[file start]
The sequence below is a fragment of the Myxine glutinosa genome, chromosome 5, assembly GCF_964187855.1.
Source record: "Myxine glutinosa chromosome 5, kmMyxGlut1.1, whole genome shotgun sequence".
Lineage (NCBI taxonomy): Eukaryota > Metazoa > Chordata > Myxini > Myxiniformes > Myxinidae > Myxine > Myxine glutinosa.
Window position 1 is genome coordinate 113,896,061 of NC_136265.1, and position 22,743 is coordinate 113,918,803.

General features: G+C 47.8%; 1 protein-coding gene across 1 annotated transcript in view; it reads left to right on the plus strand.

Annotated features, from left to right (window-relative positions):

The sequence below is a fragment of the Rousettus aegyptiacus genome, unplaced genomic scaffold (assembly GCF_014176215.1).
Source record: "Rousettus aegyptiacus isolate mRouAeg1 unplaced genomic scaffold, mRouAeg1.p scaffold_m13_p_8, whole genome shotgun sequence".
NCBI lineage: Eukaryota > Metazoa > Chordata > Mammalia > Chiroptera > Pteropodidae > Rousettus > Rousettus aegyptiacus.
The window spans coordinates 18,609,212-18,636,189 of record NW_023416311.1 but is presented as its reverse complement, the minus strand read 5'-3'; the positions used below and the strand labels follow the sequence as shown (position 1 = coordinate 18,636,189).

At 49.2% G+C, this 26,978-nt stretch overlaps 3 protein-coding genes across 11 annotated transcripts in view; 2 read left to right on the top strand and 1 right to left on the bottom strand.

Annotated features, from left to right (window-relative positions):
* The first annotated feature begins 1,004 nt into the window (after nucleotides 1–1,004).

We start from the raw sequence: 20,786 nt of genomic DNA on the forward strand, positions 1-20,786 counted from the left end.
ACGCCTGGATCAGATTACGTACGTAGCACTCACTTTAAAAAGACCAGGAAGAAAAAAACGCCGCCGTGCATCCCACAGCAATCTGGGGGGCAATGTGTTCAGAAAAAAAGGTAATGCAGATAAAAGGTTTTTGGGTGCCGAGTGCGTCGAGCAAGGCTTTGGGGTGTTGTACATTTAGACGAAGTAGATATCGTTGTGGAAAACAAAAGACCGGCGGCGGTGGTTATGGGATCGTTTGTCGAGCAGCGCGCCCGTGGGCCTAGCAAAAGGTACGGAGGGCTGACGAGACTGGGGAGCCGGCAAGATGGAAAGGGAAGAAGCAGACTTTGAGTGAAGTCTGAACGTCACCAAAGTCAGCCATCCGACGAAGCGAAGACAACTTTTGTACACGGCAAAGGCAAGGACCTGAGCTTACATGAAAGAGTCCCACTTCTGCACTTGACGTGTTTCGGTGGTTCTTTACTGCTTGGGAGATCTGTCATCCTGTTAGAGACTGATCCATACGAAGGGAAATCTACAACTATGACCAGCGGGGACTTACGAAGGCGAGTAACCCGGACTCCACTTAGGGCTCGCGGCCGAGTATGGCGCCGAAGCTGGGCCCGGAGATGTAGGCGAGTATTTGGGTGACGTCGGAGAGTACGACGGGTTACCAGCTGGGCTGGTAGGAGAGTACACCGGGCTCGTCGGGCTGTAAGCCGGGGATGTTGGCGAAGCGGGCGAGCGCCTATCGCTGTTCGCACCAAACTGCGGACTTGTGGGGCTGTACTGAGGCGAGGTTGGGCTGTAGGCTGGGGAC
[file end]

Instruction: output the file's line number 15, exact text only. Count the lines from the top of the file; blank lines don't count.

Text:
ACGCCTGGATCAGATTACGTACGTAGCACTCACTTTAAAAAGACCAGGAAGAAAAAAACGCCGCCGTGCATCCCACAGCAATCTGGGGGGCAATGTGTTCAGAAAAAAAGGTAATGCAGATAAAAGGTTTTTGGGTGCCGAGTGCGTCGAGCAAGGCTTTGGGGTGTTGTACATTTAGACGAAGTAGATATCGTTGTGGAAAACAAAAGACCGGCGGCGGTGGTTATGGGATCGTTTGTCGAGCAGCGCGCCCGTGGGCCTAGCAAAAGGTACGGAGGGCTGACGAGACTGGGGAGCCGGCAAGATGGAAAGGGAAGAAGCAGACTTTGAGTGAAGTCTGAACGTCACCAAAGTCAGCCATCCGACGAAGCGAAGACAACTTTTGTACACGGCAAAGGCAAGGACCTGAGCTTACATGAAAGAGTCCCACTTCTGCACTTGACGTGTTTCGGTGGTTCTTTACTGCTTGGGAGATCTGTCATCCTGTTAGAGACTGATCCATACGAAGGGAAATCTACAACTATGACCAGCGGGGACTTACGAAGGCGAGTAACCCGGACTCCACTTAGGGCTCGCGGCCGAGTATGGCGCCGAAGCTGGGCCCGGAGATGTAGGCGAGTATTTGGGTGACGTCGGAGAGTACGACGGGTTACCAGCTGGGCTGGTAGGAGAGTACACCGGGCTCGTCGGGCTGTAAGCCGGGGATGTTGGCGAAGCGGGCGAGCGCCTATCGCTGTTCGCACCAAACTGCGGACTTGTGGGGCTGTACTGAGGCGAGGTTGGGCTGTAGGCTGGGGAC